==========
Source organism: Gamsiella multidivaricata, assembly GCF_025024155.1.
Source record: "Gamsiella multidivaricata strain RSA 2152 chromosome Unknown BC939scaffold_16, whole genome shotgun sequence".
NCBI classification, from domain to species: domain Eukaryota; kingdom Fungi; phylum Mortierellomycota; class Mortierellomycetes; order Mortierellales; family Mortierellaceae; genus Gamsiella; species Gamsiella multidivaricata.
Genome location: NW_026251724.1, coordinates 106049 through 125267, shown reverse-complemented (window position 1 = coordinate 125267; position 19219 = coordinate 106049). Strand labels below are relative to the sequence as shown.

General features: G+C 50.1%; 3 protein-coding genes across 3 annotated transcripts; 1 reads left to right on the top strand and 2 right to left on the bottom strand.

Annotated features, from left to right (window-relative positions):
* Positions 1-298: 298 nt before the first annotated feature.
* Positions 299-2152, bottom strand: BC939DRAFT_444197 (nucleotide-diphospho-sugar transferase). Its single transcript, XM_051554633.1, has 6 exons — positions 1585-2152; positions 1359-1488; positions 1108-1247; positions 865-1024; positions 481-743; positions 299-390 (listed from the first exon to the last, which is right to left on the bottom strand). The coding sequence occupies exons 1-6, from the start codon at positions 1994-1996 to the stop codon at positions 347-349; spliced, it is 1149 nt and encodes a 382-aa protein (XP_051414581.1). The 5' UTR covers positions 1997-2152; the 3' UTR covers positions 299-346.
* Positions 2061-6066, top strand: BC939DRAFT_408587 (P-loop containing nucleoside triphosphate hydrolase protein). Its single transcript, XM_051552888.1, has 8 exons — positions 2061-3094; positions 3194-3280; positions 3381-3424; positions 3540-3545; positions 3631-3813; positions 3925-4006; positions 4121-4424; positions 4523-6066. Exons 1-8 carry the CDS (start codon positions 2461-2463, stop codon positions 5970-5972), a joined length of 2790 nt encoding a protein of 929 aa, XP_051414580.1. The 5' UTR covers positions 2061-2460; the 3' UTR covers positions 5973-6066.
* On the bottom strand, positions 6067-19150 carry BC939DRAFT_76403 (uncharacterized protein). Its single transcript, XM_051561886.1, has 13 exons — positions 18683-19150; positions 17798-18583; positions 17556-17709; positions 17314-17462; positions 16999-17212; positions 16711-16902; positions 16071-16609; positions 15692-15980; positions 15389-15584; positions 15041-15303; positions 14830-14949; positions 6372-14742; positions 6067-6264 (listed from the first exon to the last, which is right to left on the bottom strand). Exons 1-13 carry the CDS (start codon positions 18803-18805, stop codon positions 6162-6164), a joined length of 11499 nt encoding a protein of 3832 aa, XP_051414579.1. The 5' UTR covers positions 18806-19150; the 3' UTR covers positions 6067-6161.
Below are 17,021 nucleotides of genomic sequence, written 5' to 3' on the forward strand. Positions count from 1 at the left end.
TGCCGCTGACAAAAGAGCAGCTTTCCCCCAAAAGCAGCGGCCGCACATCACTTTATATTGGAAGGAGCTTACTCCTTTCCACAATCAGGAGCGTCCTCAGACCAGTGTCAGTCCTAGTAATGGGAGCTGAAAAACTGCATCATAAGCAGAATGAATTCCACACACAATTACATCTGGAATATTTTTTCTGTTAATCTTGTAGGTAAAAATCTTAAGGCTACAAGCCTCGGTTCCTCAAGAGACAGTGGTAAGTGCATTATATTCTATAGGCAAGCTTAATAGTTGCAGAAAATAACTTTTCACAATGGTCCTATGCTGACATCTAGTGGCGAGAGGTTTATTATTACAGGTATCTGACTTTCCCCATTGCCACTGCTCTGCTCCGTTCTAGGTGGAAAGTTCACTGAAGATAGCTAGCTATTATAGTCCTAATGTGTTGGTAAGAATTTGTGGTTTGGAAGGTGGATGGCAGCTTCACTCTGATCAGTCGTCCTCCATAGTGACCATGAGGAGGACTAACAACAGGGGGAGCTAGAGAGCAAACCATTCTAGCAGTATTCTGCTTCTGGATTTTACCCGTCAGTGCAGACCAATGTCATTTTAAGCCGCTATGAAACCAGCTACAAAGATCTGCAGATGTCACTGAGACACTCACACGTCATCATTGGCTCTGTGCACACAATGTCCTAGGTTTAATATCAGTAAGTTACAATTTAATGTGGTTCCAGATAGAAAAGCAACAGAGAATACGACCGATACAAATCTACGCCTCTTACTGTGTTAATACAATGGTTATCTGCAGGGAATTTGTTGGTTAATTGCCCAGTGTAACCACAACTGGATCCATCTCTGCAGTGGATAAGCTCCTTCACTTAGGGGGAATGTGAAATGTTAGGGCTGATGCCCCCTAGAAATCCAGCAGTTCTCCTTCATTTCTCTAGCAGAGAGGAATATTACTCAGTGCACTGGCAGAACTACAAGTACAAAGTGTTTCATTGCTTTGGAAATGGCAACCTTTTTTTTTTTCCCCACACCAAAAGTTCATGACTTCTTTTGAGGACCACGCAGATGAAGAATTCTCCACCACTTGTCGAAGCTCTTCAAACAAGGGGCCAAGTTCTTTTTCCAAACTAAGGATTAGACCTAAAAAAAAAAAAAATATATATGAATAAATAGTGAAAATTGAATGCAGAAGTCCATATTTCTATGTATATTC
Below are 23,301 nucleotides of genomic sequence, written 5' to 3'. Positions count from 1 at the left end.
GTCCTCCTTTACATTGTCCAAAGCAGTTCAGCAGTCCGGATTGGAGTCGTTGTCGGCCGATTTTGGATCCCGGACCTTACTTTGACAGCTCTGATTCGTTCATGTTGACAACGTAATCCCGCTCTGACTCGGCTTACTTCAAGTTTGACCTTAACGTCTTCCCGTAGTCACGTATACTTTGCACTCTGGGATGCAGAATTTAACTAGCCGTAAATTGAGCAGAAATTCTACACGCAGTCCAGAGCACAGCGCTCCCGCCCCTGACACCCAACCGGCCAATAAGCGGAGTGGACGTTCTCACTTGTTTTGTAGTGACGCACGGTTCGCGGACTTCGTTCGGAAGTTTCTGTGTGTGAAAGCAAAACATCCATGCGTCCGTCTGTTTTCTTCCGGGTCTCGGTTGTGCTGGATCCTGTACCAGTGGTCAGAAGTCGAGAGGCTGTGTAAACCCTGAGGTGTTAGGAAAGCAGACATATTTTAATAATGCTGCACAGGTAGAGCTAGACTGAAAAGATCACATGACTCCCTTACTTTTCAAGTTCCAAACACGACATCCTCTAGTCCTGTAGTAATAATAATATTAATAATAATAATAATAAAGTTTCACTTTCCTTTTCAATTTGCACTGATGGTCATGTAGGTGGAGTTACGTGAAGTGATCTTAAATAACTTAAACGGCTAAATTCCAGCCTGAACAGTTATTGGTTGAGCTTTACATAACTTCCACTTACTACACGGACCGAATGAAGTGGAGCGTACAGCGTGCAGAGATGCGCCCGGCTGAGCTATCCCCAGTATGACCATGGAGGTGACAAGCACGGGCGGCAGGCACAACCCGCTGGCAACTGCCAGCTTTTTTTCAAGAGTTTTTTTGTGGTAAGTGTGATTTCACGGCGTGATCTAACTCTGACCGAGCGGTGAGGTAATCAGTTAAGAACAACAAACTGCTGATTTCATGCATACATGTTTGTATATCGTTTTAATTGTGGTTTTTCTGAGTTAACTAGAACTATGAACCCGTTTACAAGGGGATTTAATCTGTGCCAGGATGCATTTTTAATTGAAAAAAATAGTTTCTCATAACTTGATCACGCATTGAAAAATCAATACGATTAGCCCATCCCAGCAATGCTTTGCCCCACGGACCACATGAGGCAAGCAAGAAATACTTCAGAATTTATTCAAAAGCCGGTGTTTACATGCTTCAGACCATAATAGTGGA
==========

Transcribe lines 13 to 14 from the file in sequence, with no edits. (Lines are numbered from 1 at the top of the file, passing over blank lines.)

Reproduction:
Below are 23,301 nucleotides of genomic sequence, written 5' to 3'. Positions count from 1 at the left end.
GTCCTCCTTTACATTGTCCAAAGCAGTTCAGCAGTCCGGATTGGAGTCGTTGTCGGCCGATTTTGGATCCCGGACCTTACTTTGACAGCTCTGATTCGTTCATGTTGACAACGTAATCCCGCTCTGACTCGGCTTACTTCAAGTTTGACCTTAACGTCTTCCCGTAGTCACGTATACTTTGCACTCTGGGATGCAGAATTTAACTAGCCGTAAATTGAGCAGAAATTCTACACGCAGTCCAGAGCACAGCGCTCCCGCCCCTGACACCCAACCGGCCAATAAGCGGAGTGGACGTTCTCACTTGTTTTGTAGTGACGCACGGTTCGCGGACTTCGTTCGGAAGTTTCTGTGTGTGAAAGCAAAACATCCATGCGTCCGTCTGTTTTCTTCCGGGTCTCGGTTGTGCTGGATCCTGTACCAGTGGTCAGAAGTCGAGAGGCTGTGTAAACCCTGAGGTGTTAGGAAAGCAGACATATTTTAATAATGCTGCACAGGTAGAGCTAGACTGAAAAGATCACATGACTCCCTTACTTTTCAAGTTCCAAACACGACATCCTCTAGTCCTGTAGTAATAATAATATTAATAATAATAATAATAAAGTTTCACTTTCCTTTTCAATTTGCACTGATGGTCATGTAGGTGGAGTTACGTGAAGTGATCTTAAATAACTTAAACGGCTAAATTCCAGCCTGAACAGTTATTGGTTGAGCTTTACATAACTTCCACTTACTACACGGACCGAATGAAGTGGAGCGTACAGCGTGCAGAGATGCGCCCGGCTGAGCTATCCCCAGTATGACCATGGAGGTGACAAGCACGGGCGGCAGGCACAACCCGCTGGCAACTGCCAGCTTTTTTTCAAGAGTTTTTTTGTGGTAAGTGTGATTTCACGGCGTGATCTAACTCTGACCGAGCGGTGAGGTAATCAGTTAAGAACAACAAACTGCTGATTTCATGCATACATGTTTGTATATCGTTTTAATTGTGGTTTTTCTGAGTTAACTAGAACTATGAACCCGTTTACAAGGGGATTTAATCTGTGCCAGGATGCATTTTTAATTGAAAAAAATAGTTTCTCATAACTTGATCACGCATTGAAAAATCAATACGATTAGCCCATCCCAGCAATGCTTTGCCCCACGGACCACATGAGGCAAGCAAGAAATACTTCAGAATTTATTCAAAAGCCGGTGTTTACATGCTTCAGACCATAATAGTGGA